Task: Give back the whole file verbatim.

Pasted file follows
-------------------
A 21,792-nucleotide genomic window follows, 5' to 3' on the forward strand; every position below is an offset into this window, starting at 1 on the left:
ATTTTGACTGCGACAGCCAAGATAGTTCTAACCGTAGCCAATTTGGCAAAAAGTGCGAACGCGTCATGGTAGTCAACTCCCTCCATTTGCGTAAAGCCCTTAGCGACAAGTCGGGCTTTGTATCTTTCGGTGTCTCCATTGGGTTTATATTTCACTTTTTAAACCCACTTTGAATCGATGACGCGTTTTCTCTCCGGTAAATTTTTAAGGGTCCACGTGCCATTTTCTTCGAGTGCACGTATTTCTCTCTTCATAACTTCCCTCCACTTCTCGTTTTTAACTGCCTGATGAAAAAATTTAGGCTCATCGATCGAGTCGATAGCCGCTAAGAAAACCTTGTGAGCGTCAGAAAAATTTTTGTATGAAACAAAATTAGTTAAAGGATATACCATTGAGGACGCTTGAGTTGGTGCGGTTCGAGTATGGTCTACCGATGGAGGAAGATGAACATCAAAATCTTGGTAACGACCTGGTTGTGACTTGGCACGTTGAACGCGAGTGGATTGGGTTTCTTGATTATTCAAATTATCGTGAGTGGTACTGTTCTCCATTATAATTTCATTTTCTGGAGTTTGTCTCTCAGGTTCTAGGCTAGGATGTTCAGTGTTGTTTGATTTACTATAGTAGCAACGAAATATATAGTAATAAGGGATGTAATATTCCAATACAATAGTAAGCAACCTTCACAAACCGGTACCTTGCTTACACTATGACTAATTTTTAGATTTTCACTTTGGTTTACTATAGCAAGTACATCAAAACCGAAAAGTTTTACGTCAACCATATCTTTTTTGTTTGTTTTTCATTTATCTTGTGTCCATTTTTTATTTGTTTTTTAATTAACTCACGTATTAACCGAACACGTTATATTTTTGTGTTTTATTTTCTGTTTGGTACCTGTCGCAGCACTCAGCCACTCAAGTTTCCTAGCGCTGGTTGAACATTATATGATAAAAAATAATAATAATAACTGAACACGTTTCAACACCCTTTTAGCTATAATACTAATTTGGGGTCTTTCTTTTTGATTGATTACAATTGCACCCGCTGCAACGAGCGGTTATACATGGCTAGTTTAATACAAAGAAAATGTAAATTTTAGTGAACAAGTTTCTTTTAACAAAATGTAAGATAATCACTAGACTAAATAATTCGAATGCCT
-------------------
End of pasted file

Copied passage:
A 21,792-nucleotide genomic window follows, 5' to 3' on the forward strand; every position below is an offset into this window, starting at 1 on the left:
ATTTTGACTGCGACAGCCAAGATAGTTCTAACCGTAGCCAATTTGGCAAAAAGTGCGAACGCGTCATGGTAGTCAACTCCCTCCATTTGCGTAAAGCCCTTAGCGACAAGTCGGGCTTTGTATCTTTCGGTGTCTCCATTGGGTTTATATTTCACTTTTTAAACCCACTTTGAATCGATGACGCGTTTTCTCTCCGGTAAATTTTTAAGGGTCCACGTGCCATTTTCTTCGAGTGCACGTATTTCTCTCTTCATAACTTCCCTCCACTTCTCGTTTTTAACTGCCTGATGAAAAAATTTAGGCTCATCGATCGAGTCGATAGCCGCTAAGAAAACCTTGTGAGCGTCAGAAAAATTTTTGTATGAAACAAAATTAGTTAAAGGATATACCATTGAGGACGCTTGAGTTGGTGCGGTTCGAGTATGGTCTACCGATGGAGGAAGATGAACATCAAAATCTTGGTAACGACCTGGTTGTGACTTGGCACGTTGAACGCGAGTGGATTGGGTTTCTTGATTATTCAAATTATCGTGAGTGGTACTGTTCTCCATTATAATTTCATTTTCTGGAGTTTGTCTCTCAGGTTCTAGGCTAGGATGTTCAGTGTTGTTTGATTTACTATAGTAGCAACGAAATATATAGTAATAAGGGATGTAATATTCCAATACAATAGTAAGCAACCTTCACAAACCGGTACCTTGCTTACACTATGACTAATTTTTAGATTTTCACTTTGGTTTACTATAGCAAGTACATCAAAACCGAAAAGTTTTACGTCAACCATATCTTTTTTGTTTGTTTTTCATTTATCTTGTGTCCATTTTTTATTTGTTTTTTAATTAACTCACGTATTAACCGAACACGTTATATTTTTGTGTTTTATTTTCTGTTTGGTACCTGTCGCAGCACTCAGCCACTCAAGTTTCCTAGCGCTGGTTGAACATTATATGATAAAAAATAATAATAATAACTGAACACGTTTCAACACCCTTTTAGCTATAATACTAATTTGGGGTCTTTCTTTTTGATTGATTACAATTGCACCCGCTGCAACGAGCGGTTATACATGGCTAGTTTAATACAAAGAAAATGTAAATTTTAGTGAACAAGTTTCTTTTAACAAAATGTAAGATAATCACTAGACTAAATAATTCGAATGCCT